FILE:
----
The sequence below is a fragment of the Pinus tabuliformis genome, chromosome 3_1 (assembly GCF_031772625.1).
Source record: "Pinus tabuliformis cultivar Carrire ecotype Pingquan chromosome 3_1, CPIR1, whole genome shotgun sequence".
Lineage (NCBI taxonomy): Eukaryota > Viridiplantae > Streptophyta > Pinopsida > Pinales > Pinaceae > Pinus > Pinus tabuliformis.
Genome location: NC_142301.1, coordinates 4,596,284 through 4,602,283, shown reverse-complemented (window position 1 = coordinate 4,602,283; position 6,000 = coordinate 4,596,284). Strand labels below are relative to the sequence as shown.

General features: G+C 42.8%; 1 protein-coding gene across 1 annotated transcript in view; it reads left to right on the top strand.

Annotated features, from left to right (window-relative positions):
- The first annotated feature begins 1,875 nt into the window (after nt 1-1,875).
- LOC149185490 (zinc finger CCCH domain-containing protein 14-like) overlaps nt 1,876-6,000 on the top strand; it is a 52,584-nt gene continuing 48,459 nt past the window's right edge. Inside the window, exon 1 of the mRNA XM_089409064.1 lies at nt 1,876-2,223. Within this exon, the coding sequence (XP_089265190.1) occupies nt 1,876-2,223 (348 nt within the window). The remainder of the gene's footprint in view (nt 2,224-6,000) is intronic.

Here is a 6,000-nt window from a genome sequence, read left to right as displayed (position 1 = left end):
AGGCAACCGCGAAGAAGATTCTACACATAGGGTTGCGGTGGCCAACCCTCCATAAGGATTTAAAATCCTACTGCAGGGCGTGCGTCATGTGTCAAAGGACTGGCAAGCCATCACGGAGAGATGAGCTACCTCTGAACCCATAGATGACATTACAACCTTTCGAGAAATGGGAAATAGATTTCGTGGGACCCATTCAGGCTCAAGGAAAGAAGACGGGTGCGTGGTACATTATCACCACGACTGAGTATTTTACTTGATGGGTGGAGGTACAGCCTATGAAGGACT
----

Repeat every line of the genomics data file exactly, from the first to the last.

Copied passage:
The sequence below is a fragment of the Pinus tabuliformis genome, chromosome 3_1 (assembly GCF_031772625.1).
Source record: "Pinus tabuliformis cultivar Carrire ecotype Pingquan chromosome 3_1, CPIR1, whole genome shotgun sequence".
Lineage (NCBI taxonomy): Eukaryota > Viridiplantae > Streptophyta > Pinopsida > Pinales > Pinaceae > Pinus > Pinus tabuliformis.
Genome location: NC_142301.1, coordinates 4,596,284 through 4,602,283, shown reverse-complemented (window position 1 = coordinate 4,602,283; position 6,000 = coordinate 4,596,284). Strand labels below are relative to the sequence as shown.

General features: G+C 42.8%; 1 protein-coding gene across 1 annotated transcript in view; it reads left to right on the top strand.

Annotated features, from left to right (window-relative positions):
- The first annotated feature begins 1,875 nt into the window (after nt 1-1,875).
- LOC149185490 (zinc finger CCCH domain-containing protein 14-like) overlaps nt 1,876-6,000 on the top strand; it is a 52,584-nt gene continuing 48,459 nt past the window's right edge. Inside the window, exon 1 of the mRNA XM_089409064.1 lies at nt 1,876-2,223. Within this exon, the coding sequence (XP_089265190.1) occupies nt 1,876-2,223 (348 nt within the window). The remainder of the gene's footprint in view (nt 2,224-6,000) is intronic.

Here is a 6,000-nt window from a genome sequence, read left to right as displayed (position 1 = left end):
AGGCAACCGCGAAGAAGATTCTACACATAGGGTTGCGGTGGCCAACCCTCCATAAGGATTTAAAATCCTACTGCAGGGCGTGCGTCATGTGTCAAAGGACTGGCAAGCCATCACGGAGAGATGAGCTACCTCTGAACCCATAGATGACATTACAACCTTTCGAGAAATGGGAAATAGATTTCGTGGGACCCATTCAGGCTCAAGGAAAGAAGACGGGTGCGTGGTACATTATCACCACGACTGAGTATTTTACTTGATGGGTGGAGGTACAGCCTATGAAGGACT